Tamarac Vice Mayor Proposes Censuring and Removing Disrespectful Commission Members

Tamarac Vice Mayor Proposes Censuring and Removing Disrespectful Commission Members

By Agrippina Fadel

The Tamarac city commission discussed censure and removal of members for misbehavior and disrespect towards each other at its October 13 meeting.

Vice Mayor Elvin Villalobos proposed the agenda item, recommending censuring other commissioners and removing them from the meetings when they behave inappropriately.

Currently, the commission needs a simple majority (three votes out of five) to remove a member and a supermajority (four votes out of five) for the censure.

Villalobos asked the commission to consider changing the censure decision to a simple majority. 

“We are not giving the residents true justice when we don’t hold each other accountable for misbehaving during meetings,” said Villalobos. “We have gone through a lot this year, but none of us has censored the others, and we just let things happen.”

Commission meetings have seen a lot of hostility and name-calling. On August 23, Commissioner Marlon Bolton told Mayor Michelle Gomez, “Thank you for trying” while discussing whether or not Easter falls on a Sunday. 

On May 26, Bolton called Villalobos “money-hungry,” while at the same meeting, Commissioner Mike Gelin called him “clueless” and said, “I don’t talk to puppets,” prompting gasps from the audience and Villalobos snapping back, “I’m glad I’m not one.”

This is not the first time Villalobos addressed hostility on the dais. At the June 23 commission meeting, he proposed holding a retreat to improve communication between members. 

That meeting ended with Gelin storming out after his microphone was muted.

Censure in government is a formal public condemnation of the politician acting against the commissions’ rules and standards of behavior. John Herin, Tamarac City Attorney, explained that political censure is an equivalent of a public reprimand.

Gomez reminded commissioners that the residents are watching the meetings, so public reprimand is a serious matter.

Members are not holding each other accountable nor displaying leadership skills the residents expect from them, said Villalobos. He said the issue comes down to respecting each other’s opinions; however, the commission should have a written rule to fall back on.

“We should be able to censure each other for misbehaving during the meetings,” said Villalobos.

It is unbelievable that the commission needs rules to tell the members how to behave, said Gomez, adding, “It is disgusting that it had come to this point. I understand where you are going with this; I also think that sometimes all the rules in the world will not make a difference if the people don’t know how to behave properly. It doesn’t matter if it’s in writing if people don’t follow,” she added.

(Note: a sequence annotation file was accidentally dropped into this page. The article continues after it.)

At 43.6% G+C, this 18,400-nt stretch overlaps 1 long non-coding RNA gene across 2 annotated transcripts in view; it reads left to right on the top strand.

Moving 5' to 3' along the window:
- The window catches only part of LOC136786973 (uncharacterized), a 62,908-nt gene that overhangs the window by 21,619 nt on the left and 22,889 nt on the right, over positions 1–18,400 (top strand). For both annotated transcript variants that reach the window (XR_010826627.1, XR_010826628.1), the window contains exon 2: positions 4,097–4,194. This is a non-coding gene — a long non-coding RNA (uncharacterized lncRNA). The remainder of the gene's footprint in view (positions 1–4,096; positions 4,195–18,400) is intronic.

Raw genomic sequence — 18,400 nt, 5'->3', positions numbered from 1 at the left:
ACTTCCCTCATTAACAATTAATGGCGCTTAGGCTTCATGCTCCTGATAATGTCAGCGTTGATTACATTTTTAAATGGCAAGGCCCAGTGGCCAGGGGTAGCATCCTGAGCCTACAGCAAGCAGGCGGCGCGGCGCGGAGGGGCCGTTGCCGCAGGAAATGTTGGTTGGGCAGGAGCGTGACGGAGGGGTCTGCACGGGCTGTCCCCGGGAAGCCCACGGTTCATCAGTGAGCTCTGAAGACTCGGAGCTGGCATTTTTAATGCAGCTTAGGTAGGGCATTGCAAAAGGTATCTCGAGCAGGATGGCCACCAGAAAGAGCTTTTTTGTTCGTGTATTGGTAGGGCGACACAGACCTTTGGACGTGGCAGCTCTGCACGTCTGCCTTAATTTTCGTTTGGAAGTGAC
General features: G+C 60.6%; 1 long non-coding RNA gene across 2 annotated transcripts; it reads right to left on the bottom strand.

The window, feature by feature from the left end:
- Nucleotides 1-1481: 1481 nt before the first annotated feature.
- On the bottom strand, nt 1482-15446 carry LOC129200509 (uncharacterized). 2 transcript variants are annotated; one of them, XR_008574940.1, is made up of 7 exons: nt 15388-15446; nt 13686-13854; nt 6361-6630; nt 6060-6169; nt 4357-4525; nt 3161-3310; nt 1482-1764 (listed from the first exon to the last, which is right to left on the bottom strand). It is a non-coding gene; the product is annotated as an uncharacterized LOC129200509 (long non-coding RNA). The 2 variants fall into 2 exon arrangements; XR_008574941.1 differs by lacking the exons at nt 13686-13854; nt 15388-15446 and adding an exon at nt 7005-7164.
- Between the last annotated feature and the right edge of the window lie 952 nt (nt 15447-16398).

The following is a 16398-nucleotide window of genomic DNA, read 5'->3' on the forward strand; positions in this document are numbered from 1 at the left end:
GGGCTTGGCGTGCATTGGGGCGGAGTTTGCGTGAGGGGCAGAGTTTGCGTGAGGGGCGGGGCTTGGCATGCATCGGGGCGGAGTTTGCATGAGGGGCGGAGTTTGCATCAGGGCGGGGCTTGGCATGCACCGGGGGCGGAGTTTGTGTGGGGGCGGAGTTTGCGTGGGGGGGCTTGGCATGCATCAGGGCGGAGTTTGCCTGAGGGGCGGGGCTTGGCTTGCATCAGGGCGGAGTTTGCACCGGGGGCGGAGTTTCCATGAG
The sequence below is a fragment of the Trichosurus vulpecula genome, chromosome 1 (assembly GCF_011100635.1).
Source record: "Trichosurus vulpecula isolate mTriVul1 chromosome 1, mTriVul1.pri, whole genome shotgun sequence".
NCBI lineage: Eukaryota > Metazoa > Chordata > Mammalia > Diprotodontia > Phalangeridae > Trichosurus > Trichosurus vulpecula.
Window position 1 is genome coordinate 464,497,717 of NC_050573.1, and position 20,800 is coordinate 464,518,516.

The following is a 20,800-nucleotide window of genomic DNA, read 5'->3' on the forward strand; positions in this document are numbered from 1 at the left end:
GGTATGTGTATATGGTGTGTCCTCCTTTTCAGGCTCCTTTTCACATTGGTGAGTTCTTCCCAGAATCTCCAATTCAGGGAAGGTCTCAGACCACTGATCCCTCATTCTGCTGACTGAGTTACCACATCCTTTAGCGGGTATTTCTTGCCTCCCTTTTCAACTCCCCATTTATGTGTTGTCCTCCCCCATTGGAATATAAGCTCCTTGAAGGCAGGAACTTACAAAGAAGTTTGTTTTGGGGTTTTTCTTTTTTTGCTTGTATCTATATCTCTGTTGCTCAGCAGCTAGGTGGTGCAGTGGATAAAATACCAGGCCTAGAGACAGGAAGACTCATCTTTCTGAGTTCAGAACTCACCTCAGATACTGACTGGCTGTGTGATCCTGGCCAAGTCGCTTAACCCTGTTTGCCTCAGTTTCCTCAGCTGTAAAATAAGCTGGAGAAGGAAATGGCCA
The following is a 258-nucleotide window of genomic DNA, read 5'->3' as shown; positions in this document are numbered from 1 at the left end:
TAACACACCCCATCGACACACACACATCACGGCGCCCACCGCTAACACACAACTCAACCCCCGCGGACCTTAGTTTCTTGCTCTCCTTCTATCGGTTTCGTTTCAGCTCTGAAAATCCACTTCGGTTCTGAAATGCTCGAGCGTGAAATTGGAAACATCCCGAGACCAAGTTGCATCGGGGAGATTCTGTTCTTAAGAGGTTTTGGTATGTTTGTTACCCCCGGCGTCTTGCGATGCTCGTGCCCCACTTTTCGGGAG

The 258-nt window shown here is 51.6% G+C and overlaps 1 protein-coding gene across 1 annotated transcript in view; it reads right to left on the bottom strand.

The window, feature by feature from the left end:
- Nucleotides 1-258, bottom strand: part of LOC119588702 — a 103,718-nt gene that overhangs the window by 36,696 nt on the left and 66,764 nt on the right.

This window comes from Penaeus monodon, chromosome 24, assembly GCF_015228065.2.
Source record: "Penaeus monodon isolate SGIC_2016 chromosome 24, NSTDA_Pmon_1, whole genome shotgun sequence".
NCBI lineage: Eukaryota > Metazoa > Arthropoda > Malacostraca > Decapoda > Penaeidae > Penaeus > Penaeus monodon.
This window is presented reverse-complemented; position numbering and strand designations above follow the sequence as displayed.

Gomez explained that censure of a commission member is a two-step process that needs a supermajority to finalize it.

“My concern with moving from super to a simple majority [are] the times when the commission members who may use the power for political reasons and gains versus true rational to have a censure,” added Gomez.

Gelin agreed with Gomez, saying that supermajority on the matter is important because people can abuse power. He added that having someone censured or removed regularly ruins the reputation of the city.

“Supermajority of four votes sets the bar high, so someone has to do something egregious to have them censured,” he said.

Gelin said it is normal for people to disagree sometimes.

“Tensions flare-up; people say things that they regret. But they also apologize and communicate to make up without going to this level of punishment and discipline,” said Gelin.

The commission agreed to keep the supermajority rule for the censure votes, with G0mez expressing hope that commissioners would communicate and exchange opinions with dignity and respect for each other.

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Agrippina Fadel
Agrippina Fadel
Agrippina Fadel grew up in Siberia and received her master's in journalism from Tyumen State University. Agrippina is also a writer and editor at Draftsy.net. She has been a US resident for over ten years and speaks English and Russian.

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